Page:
Why did you want to work in the auto industry? I came from Eastman Kodak, and I would say it wasn't the industry as much as it was Delphi that appealed to me. I was really excited at what Delphi had to offer as a newly independent company in 1999, with a very large IPO. It was a very exciting time for the company, and I was very impressed with the technology. It got me interested in automotive.

First automotive job: When I came to Delphi in 1999, I was global customer director for General Motors.

Proudest professional achievement: Achieving the position I have now as a business leader. Coming from a sales background and not the engineering background, which is where most of the people I work with come from. Understanding the product with enough depth to feel comfortable to move into a general management role.

Current challenge at work: Balancing the global markets and balancing the global products. Most of us come from a regional market, and we need to make sure we have a good understanding of the rest of the world, culturally.

Why does the auto industry seem like a difficult environment for female executives? There's a higher percentage of men here than at Eastman Kodak, but I never felt that I wasn't welcome. I think traditionally women have not so much migrated toward the math and science fields. It's promoting more math and science fields to women to get them interested. The women at Delphi have very fulfilling careers. And if they leave, they typically join other automotive companies. I think there's a glue that runs through you once you join this industry.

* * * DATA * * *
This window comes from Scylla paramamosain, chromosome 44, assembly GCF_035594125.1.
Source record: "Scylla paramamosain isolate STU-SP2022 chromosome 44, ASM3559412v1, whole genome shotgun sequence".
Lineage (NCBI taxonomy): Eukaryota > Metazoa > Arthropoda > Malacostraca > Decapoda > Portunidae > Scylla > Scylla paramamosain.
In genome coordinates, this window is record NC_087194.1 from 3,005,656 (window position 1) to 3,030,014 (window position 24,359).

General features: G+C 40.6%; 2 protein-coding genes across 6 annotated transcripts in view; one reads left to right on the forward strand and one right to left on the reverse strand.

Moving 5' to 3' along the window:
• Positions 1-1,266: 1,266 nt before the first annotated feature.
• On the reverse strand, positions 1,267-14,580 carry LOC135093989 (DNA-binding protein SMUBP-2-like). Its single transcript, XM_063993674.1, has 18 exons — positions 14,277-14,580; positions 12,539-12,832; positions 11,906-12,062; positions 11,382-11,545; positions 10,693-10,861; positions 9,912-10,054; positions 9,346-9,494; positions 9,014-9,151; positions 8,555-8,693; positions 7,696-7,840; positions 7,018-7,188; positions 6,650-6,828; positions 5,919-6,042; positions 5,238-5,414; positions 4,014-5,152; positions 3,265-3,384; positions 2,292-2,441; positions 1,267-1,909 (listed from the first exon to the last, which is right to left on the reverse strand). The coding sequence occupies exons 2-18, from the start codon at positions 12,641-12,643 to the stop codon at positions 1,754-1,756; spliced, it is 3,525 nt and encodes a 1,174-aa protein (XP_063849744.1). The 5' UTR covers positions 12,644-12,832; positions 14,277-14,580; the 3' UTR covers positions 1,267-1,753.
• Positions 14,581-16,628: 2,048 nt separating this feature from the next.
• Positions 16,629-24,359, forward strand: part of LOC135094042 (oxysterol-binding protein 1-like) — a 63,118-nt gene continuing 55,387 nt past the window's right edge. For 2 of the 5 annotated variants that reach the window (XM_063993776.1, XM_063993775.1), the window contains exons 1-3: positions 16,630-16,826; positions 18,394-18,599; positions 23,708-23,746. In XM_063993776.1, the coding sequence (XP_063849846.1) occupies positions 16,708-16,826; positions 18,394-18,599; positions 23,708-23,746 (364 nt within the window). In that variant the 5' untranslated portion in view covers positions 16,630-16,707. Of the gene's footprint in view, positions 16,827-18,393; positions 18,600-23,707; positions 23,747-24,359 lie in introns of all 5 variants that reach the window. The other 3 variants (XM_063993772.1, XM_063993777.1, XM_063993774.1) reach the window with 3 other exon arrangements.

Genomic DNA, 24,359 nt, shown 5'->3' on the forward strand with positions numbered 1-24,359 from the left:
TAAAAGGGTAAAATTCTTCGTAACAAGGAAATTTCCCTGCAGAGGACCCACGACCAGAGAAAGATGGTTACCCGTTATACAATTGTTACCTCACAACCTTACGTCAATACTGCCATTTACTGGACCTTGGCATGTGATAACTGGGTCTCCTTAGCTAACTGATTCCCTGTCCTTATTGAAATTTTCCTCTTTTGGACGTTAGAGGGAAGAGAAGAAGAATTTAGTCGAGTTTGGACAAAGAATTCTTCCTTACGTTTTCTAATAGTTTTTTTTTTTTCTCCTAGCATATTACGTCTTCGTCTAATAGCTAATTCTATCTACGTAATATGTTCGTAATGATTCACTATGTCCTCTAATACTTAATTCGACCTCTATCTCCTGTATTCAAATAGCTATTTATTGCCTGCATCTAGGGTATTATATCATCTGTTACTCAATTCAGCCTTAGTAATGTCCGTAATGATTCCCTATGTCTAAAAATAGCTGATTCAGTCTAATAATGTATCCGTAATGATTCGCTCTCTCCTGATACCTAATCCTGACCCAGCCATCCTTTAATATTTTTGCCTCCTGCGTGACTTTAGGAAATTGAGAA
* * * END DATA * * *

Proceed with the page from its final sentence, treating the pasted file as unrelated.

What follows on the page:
Dream job: I truly enjoy general management. I love the business aspect because you truly have responsibility, visibility, accountability into every aspect of the business. I want to continue in the general management field. I want to accept more responsibility and challenges, and if it comes with a promotion, that would be great. President of a division would be certainly one of the ambitions that I have.

On being the boss: In some cultures it's different, of course, and someone — generally it's a man who works for me — will introduce me as their boss, and people will be surprised — "You're the boss!" I think you just have to accept it as the culture's changing, and every culture changes at a different speed. I don't think there's any disrespect intended by it, and I think you just accept it and move on.

What you do to relax: Spend time with family. I run daily, around 4:15 a.m. If I don't run, I usually don't have a good day, so I try and squeeze it in. I also ride my horse, Cashel Blue.

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